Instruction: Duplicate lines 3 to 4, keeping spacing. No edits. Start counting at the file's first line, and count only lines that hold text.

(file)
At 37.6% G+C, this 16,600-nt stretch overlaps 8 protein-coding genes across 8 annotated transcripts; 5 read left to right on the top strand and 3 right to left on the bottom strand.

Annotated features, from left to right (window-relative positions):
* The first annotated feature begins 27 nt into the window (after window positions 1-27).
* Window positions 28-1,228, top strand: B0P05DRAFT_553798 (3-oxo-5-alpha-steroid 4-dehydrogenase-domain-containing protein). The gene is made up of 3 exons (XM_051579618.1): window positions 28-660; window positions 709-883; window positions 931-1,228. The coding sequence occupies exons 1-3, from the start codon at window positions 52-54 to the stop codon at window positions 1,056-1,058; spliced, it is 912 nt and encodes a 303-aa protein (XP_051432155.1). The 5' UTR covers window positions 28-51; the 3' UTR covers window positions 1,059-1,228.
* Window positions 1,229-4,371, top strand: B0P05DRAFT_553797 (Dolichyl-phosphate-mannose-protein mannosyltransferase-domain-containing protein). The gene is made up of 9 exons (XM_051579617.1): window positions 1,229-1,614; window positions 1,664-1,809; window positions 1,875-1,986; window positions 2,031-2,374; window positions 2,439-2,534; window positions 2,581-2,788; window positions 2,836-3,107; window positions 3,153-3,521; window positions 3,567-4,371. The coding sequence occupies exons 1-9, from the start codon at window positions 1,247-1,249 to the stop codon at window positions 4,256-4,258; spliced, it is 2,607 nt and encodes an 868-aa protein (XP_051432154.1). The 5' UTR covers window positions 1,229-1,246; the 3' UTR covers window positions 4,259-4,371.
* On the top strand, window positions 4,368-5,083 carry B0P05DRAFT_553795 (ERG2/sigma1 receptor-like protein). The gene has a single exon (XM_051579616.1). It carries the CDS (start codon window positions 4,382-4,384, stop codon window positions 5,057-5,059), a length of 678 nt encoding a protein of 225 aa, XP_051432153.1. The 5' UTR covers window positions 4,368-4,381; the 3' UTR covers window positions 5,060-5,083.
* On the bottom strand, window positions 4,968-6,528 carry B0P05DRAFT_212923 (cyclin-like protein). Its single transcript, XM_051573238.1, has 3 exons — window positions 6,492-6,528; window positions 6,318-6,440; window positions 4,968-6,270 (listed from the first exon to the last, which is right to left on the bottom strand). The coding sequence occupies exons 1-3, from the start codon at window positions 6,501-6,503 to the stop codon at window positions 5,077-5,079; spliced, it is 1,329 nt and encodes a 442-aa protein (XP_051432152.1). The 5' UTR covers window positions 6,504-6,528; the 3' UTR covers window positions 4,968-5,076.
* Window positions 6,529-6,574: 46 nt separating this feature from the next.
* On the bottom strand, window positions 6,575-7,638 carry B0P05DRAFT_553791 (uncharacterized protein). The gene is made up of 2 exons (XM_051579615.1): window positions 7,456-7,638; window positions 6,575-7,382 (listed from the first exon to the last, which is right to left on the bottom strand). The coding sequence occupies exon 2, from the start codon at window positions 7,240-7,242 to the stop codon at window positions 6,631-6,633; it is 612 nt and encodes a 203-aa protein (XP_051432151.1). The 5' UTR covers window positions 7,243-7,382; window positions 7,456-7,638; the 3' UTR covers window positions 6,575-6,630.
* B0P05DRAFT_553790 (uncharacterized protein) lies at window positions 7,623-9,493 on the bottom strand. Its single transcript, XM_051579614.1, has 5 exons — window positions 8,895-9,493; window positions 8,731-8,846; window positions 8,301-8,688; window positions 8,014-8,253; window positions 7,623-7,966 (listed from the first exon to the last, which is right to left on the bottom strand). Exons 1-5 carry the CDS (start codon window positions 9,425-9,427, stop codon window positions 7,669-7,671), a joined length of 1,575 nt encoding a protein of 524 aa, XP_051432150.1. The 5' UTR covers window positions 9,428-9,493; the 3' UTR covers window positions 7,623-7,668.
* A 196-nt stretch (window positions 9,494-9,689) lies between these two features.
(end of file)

* The first annotated feature begins 27 nt into the window (after window positions 1-27).
* Window positions 28-1,228, top strand: B0P05DRAFT_553798 (3-oxo-5-alpha-steroid 4-dehydrogenase-domain-containing protein). The gene is made up of 3 exons (XM_051579618.1): window positions 28-660; window positions 709-883; window positions 931-1,228. The coding sequence occupies exons 1-3, from the start codon at window positions 52-54 to the stop codon at window positions 1,056-1,058; spliced, it is 912 nt and encodes a 303-aa protein (XP_051432155.1). The 5' UTR covers window positions 28-51; the 3' UTR covers window positions 1,059-1,228.